What is Vegetable Tanned Leather?
Tanning is the process of converting animal skins and hides into leather by utilizing some form of “tannin”. All leathers, with the exception of rawhide, go through a tanning process. Leather produced today is usually chrome tanned, alum tanned or vegetable tanned. There is also a relatively new method of synthetic tanning.
First, let’s cover a few basics about tannins.
What are tannins?
Tannins are yellowish organic compounds found in a wide variety of plants including the bark of trees (oak, hemlock, quebracho, chestnut, etc.), the leaves of some sumacs; and abnormal bulges on leaves or stems known as plant galls. Hot water is used to extract the tannins and make a tannic acid solution.
Tannins and tannic acid are primarily used to tan leather, dye fabric, and make ink, but they have many more applications. They give tea and coffee their color and some of their flavor. They are also used in the making of beer, wine and soft drinks. The natural presence of tannins in the bark of redwood (Sequoia) trees protects them against fire and termites. Tannic acid also helps keep iron from corroding.
There are medical uses for tannins such as in conditioning a cavity before filling a tooth, and as an anti-diarrhea treatment. Tannic acid was one used to treat poisonings from toxins like strychnine or ptomaine. One of the more fascinating effects of tannic acid is related to the skin color of alligators and crocodiles. Lighter green skin comes from algae-filled water but the animal’s skin will be darker if exposed to tannic acid from overhanging trees!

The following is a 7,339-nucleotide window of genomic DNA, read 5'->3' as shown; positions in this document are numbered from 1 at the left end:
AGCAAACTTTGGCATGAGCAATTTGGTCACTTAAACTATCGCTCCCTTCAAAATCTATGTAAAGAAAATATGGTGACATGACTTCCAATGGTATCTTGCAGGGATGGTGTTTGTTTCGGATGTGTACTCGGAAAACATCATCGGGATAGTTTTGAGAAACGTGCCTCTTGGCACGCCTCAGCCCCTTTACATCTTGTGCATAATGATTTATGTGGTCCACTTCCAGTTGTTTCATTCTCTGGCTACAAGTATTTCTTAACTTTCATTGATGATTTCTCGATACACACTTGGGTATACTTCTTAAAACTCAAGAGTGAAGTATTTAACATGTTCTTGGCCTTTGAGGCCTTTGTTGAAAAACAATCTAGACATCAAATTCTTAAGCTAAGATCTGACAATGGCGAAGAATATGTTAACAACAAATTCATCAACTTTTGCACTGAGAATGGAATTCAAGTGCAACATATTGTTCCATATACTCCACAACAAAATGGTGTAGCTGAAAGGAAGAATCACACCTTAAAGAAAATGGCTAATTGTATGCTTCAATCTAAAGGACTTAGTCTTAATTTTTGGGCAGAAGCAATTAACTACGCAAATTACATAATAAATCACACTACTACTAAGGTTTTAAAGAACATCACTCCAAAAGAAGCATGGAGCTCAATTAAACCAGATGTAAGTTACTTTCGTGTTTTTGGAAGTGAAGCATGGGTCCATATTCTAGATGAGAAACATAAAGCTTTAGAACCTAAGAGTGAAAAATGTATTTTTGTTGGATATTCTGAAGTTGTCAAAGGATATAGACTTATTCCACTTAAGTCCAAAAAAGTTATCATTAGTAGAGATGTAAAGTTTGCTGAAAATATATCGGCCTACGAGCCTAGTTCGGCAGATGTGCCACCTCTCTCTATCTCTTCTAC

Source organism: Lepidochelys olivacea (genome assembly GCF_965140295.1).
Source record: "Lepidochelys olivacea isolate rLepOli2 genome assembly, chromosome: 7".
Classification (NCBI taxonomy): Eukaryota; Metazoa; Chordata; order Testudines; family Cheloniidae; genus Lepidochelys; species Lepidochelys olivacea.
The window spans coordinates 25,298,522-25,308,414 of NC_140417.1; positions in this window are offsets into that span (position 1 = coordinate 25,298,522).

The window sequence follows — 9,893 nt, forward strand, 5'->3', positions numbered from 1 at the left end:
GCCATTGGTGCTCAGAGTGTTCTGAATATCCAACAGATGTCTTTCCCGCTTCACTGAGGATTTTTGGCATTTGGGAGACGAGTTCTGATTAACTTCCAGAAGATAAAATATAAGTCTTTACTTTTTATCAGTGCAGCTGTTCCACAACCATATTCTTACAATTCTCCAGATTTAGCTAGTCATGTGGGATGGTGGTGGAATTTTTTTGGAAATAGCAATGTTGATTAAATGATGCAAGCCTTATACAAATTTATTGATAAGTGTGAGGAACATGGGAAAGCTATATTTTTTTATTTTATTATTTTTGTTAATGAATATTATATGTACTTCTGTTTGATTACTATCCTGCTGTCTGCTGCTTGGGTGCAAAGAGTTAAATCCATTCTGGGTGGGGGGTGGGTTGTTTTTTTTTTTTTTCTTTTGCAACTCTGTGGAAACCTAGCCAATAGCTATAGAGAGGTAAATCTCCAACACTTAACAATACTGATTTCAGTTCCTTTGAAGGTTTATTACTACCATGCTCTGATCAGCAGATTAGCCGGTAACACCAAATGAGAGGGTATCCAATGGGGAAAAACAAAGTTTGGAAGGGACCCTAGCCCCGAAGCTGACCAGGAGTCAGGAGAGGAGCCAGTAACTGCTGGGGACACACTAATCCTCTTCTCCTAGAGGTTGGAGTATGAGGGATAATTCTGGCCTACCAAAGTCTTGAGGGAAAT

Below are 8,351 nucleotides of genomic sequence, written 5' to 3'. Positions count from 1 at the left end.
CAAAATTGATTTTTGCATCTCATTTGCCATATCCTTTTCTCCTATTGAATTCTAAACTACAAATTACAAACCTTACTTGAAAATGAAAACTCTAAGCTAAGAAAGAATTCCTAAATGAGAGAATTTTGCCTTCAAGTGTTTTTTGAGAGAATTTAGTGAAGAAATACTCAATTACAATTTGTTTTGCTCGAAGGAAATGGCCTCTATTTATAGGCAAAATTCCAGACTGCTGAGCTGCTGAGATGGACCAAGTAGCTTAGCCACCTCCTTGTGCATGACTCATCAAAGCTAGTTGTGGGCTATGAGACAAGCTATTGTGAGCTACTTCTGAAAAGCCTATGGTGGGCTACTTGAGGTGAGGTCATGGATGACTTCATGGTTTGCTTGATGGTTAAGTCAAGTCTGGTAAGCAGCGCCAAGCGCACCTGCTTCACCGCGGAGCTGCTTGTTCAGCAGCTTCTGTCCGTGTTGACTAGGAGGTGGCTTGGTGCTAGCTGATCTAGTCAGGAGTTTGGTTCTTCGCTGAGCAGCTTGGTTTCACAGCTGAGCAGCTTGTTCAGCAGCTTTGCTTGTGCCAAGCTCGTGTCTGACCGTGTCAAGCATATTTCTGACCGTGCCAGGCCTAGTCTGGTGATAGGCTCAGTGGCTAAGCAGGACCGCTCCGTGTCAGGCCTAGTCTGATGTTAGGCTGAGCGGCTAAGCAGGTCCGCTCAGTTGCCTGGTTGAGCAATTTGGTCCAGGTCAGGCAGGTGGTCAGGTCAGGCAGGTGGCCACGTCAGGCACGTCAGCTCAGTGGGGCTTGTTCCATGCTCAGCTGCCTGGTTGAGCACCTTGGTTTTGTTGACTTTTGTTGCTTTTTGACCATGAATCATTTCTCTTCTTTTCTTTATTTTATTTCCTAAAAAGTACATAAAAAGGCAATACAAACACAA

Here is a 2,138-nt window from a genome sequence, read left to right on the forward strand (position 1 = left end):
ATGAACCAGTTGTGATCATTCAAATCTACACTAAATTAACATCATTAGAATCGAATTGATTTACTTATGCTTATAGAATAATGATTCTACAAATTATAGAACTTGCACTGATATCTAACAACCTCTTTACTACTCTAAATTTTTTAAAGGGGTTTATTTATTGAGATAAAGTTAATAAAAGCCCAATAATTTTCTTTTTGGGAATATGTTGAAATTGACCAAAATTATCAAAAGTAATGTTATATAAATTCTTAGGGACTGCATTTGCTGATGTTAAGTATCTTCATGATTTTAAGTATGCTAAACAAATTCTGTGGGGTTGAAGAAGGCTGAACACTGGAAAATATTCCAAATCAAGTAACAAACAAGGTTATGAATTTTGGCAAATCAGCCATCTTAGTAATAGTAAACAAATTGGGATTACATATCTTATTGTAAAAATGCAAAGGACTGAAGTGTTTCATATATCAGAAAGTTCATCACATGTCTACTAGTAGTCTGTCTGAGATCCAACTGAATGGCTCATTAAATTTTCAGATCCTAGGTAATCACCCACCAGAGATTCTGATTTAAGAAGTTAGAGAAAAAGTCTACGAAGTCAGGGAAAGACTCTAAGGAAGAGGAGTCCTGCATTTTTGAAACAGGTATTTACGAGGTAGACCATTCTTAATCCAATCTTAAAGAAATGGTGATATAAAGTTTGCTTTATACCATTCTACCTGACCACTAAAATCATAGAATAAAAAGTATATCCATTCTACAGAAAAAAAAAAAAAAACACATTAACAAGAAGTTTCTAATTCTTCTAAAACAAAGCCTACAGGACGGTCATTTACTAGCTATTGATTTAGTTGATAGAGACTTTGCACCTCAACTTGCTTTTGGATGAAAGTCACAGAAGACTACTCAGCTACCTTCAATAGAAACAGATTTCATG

In the case of animal skins or hides, tannins change the composition of the skin fibers, causing them to become more pliable, water-repellant and resistant to bacteria. The tanning of leather permanently changes the structure of the skin so it can never return to rawhide.
About vegetable tanning
Vegetable tanning (also called “bark” tanning) is the method of converting rawhide into leather with these plant-derived tannins. There is evidence that vegetable tanning was in use in Ancient Egypt as far back as 5000 B.C. The process appears on tomb paintings dating from 3000 B.C. and was the only leather tanning method available for centuries.
Vegetable tanning takes considerably longer than mineral tanning (alum or chrome tanning). Chrome tanning (done with chemical salts such as chromium sulfate) is the most commonly used tanning method today and results in tanned leather within one day compared to vegetable tanning which can take several months. Alum tanning is done with an aluminum salt and is primarily used as lace leather.
Vegetable tanned leather is usually “aniline” dyed with plant extracts and the colors penetrate the hide completely. No protective coatings are added so it can absorb water and become rigid. It is strong, has a smooth finish, and is not very flexible. Most heavy leathers, such as those used on shoe soles, belts, saddles, gun holsters and some luggage, are vegetable tanned. Vegetable tanned leathers are the only suitable form of leather for tooling, carving and embossing crafts.
Many light leathers, such as those used in handbags and garments, are chrome tanned, because the mineral-tanning process makes them more stretchable. You may also find chrome-tanned leathers in a wider variety of colors.
Because the process is more time-consuming, vegetable tanning is more often used for high-quality, expensive leathers. It is far less expensive to produce chrome tanned leathers.
Is vegetable tanning environmentally friendly?
In general, we could say that vegetable tanning is the only “natural” form of tanning since the tannins come from plant materials instead of chemicals. Vegetable tanning is usually better for the environment; however this depends on the manufacturer and whether or not they are conscientious about how they dispose of waste water and other by-products of the tanning process.
Just because the leather was vegetable tanned does not mean you can be certain no chemicals were used. Vegetable tanned leather can be “retanned” using chromium salts (this is called “vegetable chrome retanned leather”). It would be wise to thoroughly research the manufacturer’s tanning process if this issue is important to you.
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